Cody Latimer, WR, Indiana

Doug McSchooler/Associated Press

Already admired for its deep batch of wide receivers, the draft now has another wideout garnering first-round consideration in Indiana's Cody Latimer, who caught 72 passes for 1,096 yards and nine touchdowns during his junior season.

In his final mock draft, subscription required, ESPN's Mel Kiper Jr. tabbed Latimer to the San Francisco 49ers at pick No. 30. He explained in a teleconference call earlier this spring, via the Indianapolis Star's Zach Osterman, why the young wideout caught his eye.

"When you're 6-21/2 and you're 225 pounds and you run a 4.39 (40-yard dash) and you're one of the strongest wide receivers you'll ever come across, and you have real good hands and natural pass receiving skills, that's going to push you up," Kiper said.

Once a scout of Kiper's stature plants his flag in a prospect, others follow suit and purchase a seat on the bandwagon. Just like that, a mid-round prospect could now sneak into the first round.

Latimer now stands a strong shot at finding a new home on Thursday night. Along with San Francisco, the Cleveland Browns (No. 26), New Orleans Saints (No. 27) and Carolina Panthers (No. 28) are all in the market for a wideout.


Jimmie Ward, S, Northern Illinois

MOBILE, AL - JANUARY 25:  Jalen Saunders #8 of the South squad catches a pass in front of Jimmie Ward #15 of the North squad during the Reese's Senior Bowl at Ladd-Peebles Stadium on January 25, 2014 in Mobile, Alabama.  The South defeated the North 20-10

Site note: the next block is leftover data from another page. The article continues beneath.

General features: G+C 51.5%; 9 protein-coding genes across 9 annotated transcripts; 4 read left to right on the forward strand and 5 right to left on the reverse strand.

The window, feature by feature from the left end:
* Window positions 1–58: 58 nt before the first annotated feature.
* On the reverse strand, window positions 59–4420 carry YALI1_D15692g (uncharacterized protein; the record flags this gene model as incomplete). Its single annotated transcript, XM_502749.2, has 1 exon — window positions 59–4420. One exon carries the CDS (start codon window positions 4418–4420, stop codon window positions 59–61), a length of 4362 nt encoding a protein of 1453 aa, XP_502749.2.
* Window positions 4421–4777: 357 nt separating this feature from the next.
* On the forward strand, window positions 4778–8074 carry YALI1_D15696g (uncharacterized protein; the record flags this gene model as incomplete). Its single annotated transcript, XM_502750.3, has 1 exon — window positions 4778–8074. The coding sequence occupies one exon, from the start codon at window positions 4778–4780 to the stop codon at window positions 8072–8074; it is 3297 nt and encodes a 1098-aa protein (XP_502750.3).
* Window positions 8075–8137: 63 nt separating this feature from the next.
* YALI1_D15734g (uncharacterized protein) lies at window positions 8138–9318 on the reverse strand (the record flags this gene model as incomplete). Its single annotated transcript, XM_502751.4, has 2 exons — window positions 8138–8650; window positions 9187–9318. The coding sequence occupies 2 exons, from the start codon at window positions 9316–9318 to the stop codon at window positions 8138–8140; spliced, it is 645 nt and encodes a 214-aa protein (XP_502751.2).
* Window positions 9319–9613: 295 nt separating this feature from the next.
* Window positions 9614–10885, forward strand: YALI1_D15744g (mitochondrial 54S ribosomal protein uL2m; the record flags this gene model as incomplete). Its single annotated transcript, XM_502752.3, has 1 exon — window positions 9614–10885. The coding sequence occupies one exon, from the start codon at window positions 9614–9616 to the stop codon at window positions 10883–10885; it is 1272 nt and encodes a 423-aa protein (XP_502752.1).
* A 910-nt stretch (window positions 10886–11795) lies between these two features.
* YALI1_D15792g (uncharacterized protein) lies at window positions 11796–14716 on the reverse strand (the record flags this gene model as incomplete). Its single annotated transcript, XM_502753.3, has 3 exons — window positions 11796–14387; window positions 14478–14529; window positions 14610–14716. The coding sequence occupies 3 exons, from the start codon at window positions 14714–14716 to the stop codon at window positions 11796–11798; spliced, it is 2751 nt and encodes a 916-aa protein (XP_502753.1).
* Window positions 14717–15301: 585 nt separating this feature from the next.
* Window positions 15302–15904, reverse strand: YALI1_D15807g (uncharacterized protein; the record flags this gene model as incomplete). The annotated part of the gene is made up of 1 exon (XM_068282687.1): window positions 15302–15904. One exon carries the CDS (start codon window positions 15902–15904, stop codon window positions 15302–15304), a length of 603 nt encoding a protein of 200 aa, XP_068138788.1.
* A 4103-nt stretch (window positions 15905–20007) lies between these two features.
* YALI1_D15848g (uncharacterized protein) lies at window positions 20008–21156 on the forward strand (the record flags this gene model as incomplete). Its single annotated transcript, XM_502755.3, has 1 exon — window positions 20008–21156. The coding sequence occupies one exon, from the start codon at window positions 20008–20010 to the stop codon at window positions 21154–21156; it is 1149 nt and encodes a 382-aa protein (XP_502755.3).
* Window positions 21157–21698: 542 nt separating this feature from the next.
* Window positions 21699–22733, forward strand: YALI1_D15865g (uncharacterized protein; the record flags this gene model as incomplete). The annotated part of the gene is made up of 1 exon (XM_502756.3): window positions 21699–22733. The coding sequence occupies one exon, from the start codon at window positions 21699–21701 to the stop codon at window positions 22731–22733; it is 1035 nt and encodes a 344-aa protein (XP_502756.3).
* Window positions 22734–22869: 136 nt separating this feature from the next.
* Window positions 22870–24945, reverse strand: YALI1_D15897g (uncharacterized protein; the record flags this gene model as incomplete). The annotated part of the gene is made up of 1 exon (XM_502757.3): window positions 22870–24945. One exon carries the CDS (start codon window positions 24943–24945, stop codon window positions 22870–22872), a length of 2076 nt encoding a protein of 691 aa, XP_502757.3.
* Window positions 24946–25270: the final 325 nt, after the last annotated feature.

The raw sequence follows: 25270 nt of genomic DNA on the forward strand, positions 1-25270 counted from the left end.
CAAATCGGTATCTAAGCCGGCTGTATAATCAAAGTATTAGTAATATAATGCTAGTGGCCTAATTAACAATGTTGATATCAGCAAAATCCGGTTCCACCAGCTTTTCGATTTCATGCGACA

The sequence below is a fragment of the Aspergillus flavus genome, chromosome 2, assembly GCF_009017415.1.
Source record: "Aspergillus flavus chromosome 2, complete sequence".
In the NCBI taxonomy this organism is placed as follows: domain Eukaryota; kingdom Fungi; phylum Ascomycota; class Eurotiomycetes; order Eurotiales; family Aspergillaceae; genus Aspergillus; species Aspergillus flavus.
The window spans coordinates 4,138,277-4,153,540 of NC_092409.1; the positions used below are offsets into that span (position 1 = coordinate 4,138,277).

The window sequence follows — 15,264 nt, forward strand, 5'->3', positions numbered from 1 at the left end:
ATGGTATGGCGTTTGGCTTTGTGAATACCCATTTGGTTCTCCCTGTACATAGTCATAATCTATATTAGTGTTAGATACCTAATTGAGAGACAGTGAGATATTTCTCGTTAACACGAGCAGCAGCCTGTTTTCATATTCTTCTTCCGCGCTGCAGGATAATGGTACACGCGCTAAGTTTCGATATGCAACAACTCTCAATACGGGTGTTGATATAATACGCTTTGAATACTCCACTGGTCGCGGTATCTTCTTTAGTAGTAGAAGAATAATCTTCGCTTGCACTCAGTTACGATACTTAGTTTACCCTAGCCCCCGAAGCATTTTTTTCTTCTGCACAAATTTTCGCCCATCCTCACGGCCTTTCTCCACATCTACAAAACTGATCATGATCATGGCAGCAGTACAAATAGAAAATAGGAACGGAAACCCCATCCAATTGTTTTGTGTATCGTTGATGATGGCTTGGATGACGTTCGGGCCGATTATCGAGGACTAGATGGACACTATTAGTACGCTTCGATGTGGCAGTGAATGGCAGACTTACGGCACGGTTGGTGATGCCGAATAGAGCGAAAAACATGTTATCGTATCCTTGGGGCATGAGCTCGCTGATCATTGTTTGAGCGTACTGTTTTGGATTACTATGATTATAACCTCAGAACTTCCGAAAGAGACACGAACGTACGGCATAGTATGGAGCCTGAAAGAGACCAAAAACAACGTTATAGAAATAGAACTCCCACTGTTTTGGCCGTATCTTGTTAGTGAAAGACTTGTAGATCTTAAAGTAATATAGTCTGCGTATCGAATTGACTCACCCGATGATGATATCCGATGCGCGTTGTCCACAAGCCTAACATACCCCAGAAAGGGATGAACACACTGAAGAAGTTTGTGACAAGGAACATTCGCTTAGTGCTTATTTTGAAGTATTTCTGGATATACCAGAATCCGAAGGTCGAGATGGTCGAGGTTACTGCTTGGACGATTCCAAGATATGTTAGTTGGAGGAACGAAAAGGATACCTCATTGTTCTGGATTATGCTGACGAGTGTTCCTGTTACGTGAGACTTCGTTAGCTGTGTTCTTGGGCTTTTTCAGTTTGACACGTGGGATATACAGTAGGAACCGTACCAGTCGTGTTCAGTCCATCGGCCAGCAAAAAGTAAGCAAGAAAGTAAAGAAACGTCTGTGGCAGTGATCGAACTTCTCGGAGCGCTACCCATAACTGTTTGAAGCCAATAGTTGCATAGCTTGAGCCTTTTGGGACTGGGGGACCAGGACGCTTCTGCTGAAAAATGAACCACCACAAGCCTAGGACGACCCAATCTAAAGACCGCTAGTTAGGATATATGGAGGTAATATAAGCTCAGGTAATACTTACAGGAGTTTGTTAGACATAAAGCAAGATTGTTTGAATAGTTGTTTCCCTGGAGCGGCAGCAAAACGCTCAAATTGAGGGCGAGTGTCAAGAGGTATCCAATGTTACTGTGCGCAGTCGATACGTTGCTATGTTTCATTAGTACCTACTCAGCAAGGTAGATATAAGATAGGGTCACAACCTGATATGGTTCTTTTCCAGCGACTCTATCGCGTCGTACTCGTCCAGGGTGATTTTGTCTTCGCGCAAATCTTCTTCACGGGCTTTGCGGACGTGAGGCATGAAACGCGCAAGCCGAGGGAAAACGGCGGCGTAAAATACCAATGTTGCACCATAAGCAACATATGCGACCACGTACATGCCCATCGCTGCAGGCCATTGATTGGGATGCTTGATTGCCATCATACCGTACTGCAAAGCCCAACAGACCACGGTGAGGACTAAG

Stacy Revere/Getty Images

Widely viewed as a Round 2-3 talent, Jimmie Ward is starting to invade the first round of mock drafts.

Ward headlined CBS Sports' Pete Prisco's annual "Better-than Team," a group of players he likes more than the general consensus of scouts.

Ward is a 5-10, 193-pound safety who plays much bigger than he's listed. He is a willing tackler in the run game, and played up near the line a lot at NIU. But he's more than capable of playing deep.

He is a smooth player in coverage, who turns and runs like a corner when he's asked to do so. I watched several of Ward's games, and really thought he competed on every play, which is something I like to see.

The only problem with this pick: Many scouts are reappraising Ward with more positive results. B/R's Matt Miller took a deeper look at his pro prowess in March.

Jimmie Ward stands out as a coverage safety both on film and in person. During his time at the Senior Bowl he showed smooth hips and fluid, controlled movement in space. That makes him a threat to play immediately in the NFL, even if he's used only as a nickel coverage safety or slot cornerback.

The Green Bay Packers need help at safety, which is why Ward occasionally gets attention at No. 21 if Ha Ha Clinton-Dix and Calvin Pryor are both already gone. An early-to-mid Round 2 selection is more realistic approximation for the unheralded safety, but keep him in mind as Round 1 comes to a close.